I bought this book based on the new york times book review last sunday. It promised an intelligent story of male friendship through three decades in the Northwest. I haven't read many books that are set in Seattle and I'm intrigued by a story of friendship, something I don't feel is explored enough in novels. Great start, good middle, pitiful last third. There is good writing throughout yet a wandering point of view and a dorky main character made this a disappointing read. The scenes between the male friends just don't ring true and I feel only touch the surface of "bonding" and communication between men. I haven't read Snow Falling on Cedars and frankly I'm not that interested in getting into Guterson's work. I've got high standards for novels. I want something to blow me away or really move me. Is that too much to ask? I wish every read could be like "the lazarus project." ( )
  BennyChicago | Dec 29, 2011 |
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Je est un autre.

  -- Rimbaud
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To A.S.C, A.V.S, and D.W.B.
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I attended Roosevelt (the Teddies, Teds, or Roughriders), a public high school in North Seattle, while my friend John William Barry was a student at Lakeside, our city's version of an East Coast private academy like Phillips Exeter or Deerfield.
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Amazon.com Amazon.com Review (ISBN 0307263150, Hardcover)

Amazon Best of the Month, June 2008: When John William Barry and Neil Countryman meet at a high school track meet in the early 1970s, they are two sides of the same coin: John is a trust fund baby and student of a prestigious private school while Neil is solidly working class, but they share an affinity for the outdoors and apprehension over impending changes in their lives. After an unintentionally challenging week lost in the wilds of the North Cascades, John is compelled to an ascetic path: life in a remote river valley in the Olympic Peninsula rainforest, where he chips a shelter from a granite wall and immerses himself in the esoterica of Gnostic dualism --a philosophy that holds that the material world is illusional and destructive. Neil meanwhile chooses a traditional path as a father and school teacher, despite his troubled friend's exhortations to eschew "hamburger world" and find truth in a simpler, stripped-down existence. Nothing is that simple, of course, and The Other compellingly explores the compromises we make to balance meaning and security in our lives through the choices (and their subsequent consequences) of these two men. --Jon Foro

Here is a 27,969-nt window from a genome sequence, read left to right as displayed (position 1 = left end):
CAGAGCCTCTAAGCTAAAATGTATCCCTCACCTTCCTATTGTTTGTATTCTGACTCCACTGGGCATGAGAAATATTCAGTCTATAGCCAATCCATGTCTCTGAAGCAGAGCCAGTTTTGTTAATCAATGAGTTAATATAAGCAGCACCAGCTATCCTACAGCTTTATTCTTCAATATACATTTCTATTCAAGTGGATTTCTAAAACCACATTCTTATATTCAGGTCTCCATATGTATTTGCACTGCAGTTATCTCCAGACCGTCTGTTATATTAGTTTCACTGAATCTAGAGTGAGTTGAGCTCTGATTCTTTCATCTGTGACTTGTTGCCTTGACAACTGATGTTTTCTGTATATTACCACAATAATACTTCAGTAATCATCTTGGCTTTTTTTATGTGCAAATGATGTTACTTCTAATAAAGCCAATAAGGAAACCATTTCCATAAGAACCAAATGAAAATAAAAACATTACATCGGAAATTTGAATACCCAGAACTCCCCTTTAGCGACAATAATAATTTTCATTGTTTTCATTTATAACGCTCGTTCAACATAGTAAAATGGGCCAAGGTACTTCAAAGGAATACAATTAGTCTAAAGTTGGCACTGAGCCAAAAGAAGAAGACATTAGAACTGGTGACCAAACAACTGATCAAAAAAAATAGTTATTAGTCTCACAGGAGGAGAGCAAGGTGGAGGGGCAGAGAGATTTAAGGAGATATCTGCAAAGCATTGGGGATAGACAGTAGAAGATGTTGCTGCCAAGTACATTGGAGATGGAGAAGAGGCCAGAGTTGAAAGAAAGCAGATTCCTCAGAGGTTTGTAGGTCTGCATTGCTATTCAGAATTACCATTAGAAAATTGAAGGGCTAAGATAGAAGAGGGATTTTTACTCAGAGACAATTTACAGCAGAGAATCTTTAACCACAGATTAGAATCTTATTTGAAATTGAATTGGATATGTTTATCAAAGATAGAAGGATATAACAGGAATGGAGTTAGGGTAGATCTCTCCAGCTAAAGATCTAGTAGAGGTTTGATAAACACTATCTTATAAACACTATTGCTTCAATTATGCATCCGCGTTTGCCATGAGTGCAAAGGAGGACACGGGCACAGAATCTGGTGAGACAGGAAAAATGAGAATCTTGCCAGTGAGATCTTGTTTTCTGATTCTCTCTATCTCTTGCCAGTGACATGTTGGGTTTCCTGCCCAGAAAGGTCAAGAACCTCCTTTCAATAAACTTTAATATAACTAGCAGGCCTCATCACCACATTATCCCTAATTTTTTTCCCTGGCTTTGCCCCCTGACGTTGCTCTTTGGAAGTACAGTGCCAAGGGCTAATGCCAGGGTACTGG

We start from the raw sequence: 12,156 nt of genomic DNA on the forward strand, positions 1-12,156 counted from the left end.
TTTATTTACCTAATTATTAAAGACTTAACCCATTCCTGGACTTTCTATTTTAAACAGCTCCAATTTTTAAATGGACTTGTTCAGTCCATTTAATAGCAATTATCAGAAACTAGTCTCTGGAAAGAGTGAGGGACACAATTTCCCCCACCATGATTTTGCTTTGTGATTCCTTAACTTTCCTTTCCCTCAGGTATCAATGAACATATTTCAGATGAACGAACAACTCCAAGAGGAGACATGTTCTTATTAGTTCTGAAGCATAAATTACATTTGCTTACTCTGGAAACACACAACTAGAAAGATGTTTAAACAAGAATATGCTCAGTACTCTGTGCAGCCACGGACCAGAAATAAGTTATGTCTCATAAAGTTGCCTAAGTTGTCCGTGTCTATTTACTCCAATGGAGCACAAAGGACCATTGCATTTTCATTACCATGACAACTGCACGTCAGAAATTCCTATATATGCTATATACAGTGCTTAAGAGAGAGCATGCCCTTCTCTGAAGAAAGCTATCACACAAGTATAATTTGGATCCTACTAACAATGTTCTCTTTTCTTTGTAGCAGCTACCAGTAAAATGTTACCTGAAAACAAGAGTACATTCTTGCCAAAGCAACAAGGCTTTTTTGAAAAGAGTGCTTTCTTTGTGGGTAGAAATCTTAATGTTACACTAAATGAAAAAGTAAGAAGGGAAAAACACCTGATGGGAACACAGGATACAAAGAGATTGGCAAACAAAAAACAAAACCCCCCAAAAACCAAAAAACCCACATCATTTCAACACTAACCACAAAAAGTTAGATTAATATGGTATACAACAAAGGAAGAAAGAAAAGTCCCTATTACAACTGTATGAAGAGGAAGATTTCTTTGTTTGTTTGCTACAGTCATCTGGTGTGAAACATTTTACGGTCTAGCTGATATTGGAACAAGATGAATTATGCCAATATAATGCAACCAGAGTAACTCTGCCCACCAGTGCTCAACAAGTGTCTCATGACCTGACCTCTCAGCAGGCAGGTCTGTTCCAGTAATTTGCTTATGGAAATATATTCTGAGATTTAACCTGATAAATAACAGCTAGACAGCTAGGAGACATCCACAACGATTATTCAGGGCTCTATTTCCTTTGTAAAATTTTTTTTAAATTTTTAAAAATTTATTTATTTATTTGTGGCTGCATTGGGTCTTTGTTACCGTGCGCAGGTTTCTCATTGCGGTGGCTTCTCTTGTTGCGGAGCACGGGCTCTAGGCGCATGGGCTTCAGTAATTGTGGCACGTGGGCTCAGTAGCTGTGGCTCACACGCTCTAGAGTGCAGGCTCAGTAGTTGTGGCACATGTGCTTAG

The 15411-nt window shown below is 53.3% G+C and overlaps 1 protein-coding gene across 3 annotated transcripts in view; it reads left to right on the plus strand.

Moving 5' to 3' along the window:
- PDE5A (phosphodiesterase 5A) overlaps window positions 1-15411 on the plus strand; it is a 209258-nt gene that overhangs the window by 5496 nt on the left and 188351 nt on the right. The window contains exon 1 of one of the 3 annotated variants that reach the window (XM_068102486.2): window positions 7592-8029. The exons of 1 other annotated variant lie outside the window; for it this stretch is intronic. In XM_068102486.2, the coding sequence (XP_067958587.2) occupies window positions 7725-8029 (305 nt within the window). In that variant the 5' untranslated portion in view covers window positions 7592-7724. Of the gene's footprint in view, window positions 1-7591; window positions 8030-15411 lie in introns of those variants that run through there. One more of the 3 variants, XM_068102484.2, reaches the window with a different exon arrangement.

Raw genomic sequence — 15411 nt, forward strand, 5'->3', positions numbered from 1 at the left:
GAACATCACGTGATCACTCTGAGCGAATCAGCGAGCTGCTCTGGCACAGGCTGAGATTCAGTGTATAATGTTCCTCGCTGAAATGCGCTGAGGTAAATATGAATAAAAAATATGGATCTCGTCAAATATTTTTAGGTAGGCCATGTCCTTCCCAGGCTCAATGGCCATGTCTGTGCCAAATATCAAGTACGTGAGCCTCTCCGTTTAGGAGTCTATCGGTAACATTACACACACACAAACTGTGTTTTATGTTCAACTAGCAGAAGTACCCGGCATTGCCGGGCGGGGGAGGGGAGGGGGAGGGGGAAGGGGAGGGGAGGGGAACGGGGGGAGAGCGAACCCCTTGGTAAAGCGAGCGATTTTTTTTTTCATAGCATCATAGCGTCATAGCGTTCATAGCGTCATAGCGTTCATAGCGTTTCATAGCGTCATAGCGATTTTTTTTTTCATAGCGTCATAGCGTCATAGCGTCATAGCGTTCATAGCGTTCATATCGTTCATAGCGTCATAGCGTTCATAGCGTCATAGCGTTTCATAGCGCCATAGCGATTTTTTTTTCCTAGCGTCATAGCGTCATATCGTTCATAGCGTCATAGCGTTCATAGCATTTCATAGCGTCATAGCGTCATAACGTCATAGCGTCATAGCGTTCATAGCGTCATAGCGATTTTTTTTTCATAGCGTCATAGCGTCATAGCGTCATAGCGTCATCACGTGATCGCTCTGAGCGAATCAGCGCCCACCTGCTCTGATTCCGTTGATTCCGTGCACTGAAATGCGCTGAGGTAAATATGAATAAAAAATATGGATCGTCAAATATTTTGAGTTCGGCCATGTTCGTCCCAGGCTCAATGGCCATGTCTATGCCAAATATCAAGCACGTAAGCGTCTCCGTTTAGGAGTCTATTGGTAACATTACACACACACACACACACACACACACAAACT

(retrieved from Amazon Mon, 30 Sep 2013 13:40:24 -0400)

(see all 4 descriptions)

When two boys--John William Barry and Neil Countryman-- meet in 1972 at age sixteen, they're brought together by what they have in common: a fierce intensity and a love of the outdoors that takes them, together and often, into Washington's remote backcountry, where they must rely on their wits--and each other--to survive. Soon after graduating from college, Neil sets out on a path that will lead him toward a life as a devoted schoolteacher and family man. But John Willliam makes a radically different choice, dropping out of college and moving deep into the woods, convinced that it is the only way to live without hypocrisy. When John enlists Neil to help him disappear completely, Neil finds himself drawn into a web of secrets and often agonizing responsibility, deceit, and tragedy--one that will finally break open with a wholly unexpected, life-altering revelation.--From publisher description.… (more)

» see all 5 descriptions